Wal-Mart Proposal To Discourage Unhealthy Applicants Examined
The Wall Street Journal on Thursday examined how a recommendation in an internal Wal-Mart memo that the company discourage unhealthy job applicants to reduce health care costs "raises questions about how far employers can legally go in preferential hiring" (Zimmerman et al., Wall Street Journal, 10/27).
In a memo sent to members of the Wal-Mart board of directors, M. Susan Chambers -- executive vice president for benefits at Wal-Mart -- wrote that the company should discourage unhealthy job applicants to help reduce health care costs, among other recommendations (Greenhouse/Barbaro, New York Times, 10/26).
The federal Americans With Disabilities Act mandates that employers cannot discriminate against job applicants based on race, age or disabilities, but whether they "can screen out other groups -- say, the obese -- is more of a gray area," the Journal reports.
Jennifer Rubin, an employment attorney at Mintz Levin, said that obese individuals in some cases might have protection under ADA. "If an employer reaches a conclusion that they are not going to hire an applicant because they perceive that the applicant is unhealthy or old, it is a potential violation of federal and state laws," Rubin said, adding, "It is a danger zone when you start depending on stereotyping."
Andrew Stern, president of the Service Employees International Union, said that the Wal-Mart memo "steps over the line of what's legal," adding, "When you add physical requirements to jobs that don't need them, you begin to weed out a whole pool of people, such as the elderly, the obese, people with pre-existing medical conditions."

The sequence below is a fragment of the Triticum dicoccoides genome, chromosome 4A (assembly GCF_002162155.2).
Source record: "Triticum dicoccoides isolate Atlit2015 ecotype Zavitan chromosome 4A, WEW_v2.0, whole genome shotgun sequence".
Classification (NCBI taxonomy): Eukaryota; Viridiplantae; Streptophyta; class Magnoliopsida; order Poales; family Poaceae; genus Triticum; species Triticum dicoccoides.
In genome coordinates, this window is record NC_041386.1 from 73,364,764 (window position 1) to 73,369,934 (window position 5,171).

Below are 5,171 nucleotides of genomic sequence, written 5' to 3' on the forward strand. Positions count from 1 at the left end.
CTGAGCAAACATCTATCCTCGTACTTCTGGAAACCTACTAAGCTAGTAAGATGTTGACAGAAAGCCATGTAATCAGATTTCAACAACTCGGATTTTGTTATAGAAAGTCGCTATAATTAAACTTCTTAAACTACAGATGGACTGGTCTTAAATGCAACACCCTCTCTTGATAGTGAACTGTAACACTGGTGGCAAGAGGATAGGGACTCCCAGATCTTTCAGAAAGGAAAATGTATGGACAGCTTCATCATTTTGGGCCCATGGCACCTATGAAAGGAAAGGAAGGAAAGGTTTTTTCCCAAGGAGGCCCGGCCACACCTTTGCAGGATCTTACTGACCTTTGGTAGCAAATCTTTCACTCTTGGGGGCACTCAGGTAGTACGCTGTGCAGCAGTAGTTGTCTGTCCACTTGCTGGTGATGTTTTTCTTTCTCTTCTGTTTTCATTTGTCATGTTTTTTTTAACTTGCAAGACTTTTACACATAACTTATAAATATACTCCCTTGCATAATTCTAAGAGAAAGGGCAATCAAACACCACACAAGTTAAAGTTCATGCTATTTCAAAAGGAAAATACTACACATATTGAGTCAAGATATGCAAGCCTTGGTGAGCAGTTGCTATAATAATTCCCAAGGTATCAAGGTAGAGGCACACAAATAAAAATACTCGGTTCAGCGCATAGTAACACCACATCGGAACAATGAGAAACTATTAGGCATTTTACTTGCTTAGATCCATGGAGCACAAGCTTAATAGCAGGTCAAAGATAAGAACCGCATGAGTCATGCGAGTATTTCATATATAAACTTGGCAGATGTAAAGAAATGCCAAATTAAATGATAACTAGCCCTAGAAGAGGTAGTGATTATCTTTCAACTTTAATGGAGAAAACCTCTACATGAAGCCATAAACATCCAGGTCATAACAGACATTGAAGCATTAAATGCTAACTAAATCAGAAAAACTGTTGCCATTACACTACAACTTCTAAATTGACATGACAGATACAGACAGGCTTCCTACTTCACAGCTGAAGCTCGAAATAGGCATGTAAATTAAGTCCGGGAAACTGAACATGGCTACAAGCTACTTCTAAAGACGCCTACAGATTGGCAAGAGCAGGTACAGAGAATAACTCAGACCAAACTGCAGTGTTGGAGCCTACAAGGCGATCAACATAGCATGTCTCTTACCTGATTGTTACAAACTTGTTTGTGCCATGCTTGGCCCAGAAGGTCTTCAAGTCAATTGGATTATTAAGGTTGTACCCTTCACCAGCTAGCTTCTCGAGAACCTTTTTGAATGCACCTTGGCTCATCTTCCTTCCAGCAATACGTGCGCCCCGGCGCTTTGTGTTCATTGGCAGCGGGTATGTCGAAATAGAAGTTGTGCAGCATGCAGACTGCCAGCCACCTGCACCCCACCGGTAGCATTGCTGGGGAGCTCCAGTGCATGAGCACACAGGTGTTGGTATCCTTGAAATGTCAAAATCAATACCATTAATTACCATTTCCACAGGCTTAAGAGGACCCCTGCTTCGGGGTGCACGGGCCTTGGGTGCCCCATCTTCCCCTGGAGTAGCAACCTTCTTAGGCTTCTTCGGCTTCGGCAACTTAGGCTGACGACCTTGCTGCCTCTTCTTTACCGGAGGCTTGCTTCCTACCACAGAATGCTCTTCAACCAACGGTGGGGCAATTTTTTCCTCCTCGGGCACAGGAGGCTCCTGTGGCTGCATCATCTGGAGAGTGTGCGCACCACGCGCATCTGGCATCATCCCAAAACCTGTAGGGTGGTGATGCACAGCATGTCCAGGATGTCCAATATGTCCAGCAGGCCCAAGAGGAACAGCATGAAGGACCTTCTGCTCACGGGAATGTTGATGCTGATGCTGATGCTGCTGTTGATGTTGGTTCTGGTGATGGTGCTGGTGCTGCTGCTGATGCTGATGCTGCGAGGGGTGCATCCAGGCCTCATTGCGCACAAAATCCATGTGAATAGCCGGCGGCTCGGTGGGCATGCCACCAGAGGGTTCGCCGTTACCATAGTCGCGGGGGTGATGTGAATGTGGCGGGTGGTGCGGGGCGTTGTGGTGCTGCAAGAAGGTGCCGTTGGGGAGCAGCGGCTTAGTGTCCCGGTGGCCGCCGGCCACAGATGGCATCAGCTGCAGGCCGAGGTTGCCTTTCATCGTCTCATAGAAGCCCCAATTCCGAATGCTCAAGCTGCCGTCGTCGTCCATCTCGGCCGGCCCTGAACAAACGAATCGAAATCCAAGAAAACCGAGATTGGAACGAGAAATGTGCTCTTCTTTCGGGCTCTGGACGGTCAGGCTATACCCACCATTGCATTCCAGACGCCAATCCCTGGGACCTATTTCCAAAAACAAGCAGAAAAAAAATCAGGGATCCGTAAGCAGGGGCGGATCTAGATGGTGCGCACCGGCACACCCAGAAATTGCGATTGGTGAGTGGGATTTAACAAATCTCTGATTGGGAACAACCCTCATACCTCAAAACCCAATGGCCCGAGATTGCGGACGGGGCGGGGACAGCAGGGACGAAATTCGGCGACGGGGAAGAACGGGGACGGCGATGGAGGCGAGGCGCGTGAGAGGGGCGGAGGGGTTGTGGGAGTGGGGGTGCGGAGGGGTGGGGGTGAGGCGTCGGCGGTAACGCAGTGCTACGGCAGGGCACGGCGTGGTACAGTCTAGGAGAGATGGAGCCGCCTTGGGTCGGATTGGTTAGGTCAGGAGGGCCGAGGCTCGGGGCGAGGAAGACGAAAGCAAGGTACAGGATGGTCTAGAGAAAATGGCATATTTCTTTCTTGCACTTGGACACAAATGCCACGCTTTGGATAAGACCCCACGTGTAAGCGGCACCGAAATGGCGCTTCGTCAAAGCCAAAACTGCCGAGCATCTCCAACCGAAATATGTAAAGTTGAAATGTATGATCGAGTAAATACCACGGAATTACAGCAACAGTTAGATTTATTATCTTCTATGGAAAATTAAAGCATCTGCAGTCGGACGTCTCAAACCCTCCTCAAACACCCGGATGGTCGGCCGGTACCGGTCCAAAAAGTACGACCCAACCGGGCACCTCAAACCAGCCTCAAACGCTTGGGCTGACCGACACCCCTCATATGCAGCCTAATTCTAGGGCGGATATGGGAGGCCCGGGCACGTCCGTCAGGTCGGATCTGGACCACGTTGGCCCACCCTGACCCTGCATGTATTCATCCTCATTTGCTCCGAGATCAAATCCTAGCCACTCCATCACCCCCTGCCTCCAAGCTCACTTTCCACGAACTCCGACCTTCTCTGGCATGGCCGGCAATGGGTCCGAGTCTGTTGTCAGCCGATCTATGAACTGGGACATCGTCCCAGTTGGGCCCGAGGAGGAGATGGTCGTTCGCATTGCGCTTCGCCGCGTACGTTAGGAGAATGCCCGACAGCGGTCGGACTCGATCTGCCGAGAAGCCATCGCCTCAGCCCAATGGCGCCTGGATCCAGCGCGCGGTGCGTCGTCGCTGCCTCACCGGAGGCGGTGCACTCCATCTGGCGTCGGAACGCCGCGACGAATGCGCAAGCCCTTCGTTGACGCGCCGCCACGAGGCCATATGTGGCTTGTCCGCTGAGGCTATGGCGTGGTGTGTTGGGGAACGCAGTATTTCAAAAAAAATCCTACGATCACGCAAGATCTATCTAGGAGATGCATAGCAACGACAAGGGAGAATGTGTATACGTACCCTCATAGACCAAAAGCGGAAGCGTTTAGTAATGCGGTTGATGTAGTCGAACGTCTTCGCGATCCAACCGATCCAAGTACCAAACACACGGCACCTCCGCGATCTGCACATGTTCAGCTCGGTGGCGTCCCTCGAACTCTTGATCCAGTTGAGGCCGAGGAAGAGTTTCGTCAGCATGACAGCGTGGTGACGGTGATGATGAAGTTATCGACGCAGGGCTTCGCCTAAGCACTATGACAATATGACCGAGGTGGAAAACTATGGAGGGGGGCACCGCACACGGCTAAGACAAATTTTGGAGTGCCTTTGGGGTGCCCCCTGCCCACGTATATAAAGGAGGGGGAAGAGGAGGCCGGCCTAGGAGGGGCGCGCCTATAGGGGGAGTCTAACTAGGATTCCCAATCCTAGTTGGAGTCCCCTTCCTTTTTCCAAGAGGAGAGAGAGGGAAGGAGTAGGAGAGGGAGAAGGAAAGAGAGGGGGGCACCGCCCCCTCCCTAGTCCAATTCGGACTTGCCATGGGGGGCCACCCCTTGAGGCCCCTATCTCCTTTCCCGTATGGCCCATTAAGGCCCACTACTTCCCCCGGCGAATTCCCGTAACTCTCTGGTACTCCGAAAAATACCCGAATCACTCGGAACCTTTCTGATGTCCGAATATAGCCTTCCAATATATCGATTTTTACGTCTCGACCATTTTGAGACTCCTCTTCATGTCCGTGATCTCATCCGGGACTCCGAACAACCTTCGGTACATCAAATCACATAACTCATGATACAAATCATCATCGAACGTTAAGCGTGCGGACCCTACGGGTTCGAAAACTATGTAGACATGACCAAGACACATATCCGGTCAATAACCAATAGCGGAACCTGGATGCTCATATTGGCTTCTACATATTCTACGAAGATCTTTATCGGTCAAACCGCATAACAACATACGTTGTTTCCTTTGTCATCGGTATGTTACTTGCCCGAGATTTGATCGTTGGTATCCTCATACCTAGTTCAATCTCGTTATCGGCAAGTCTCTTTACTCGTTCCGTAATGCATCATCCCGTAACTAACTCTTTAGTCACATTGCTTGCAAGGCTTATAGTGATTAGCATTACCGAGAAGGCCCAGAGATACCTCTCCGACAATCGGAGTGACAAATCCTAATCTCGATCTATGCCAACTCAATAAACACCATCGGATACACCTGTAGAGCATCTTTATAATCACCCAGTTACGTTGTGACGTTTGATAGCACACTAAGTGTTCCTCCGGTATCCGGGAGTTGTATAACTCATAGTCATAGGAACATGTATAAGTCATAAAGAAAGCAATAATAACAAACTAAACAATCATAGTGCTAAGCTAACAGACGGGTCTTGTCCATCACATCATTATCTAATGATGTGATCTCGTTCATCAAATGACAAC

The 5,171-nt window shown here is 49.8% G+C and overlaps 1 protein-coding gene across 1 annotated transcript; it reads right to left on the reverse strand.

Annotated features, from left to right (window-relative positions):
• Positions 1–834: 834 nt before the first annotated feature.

However, Gerry Shea, president for government affairs at AFL-CIO, said that the addition of physical labor requirements to job descriptions to discourage unhealthy or older applicants "isn't illegal."
According to the Journal, employers can ask job applicants about their activities outside of work. For example, job applicants "who respond that they love sitting at home reading books could legally receive preference over those who say they enjoy ... extreme sports that present more of a risk in terms of health insurance claims," the Journal reports.
Chambers said that Wal-Mart seeks to encourage a healthier work force rather than discourage unhealthy job applicants (Wall Street Journal, 10/27).
Several broadcast programs reported on reaction to the Wal-Mart memo.
- APM's "Marketplace": The segment includes comments from Paul Fronstin, director of health research at the Employee Benefit Research Institute, and Nu Wexler, a spokesperson for Wal-Mart Watch (Palmer, "Marketplace," APM, 10/26). The complete segment is available online in RealPlayer.
- CNN's "Situation Room": The segment includes comments from Ron Pollack, executive director of Families USA (Snow, "Situation Room," CNN, 10/16). The complete transcript is available online. Video of the segment is available online in Quicktime media format.
- NPR's "All Things Considered": The segment includes comments from Paul Argenti, a professor of business at Dartmouth College and a corporate communications consultant; Chambers; and Stern (Arnold, "All Things Considered," NPR, 10/26). The complete segment is available online in RealPlayer.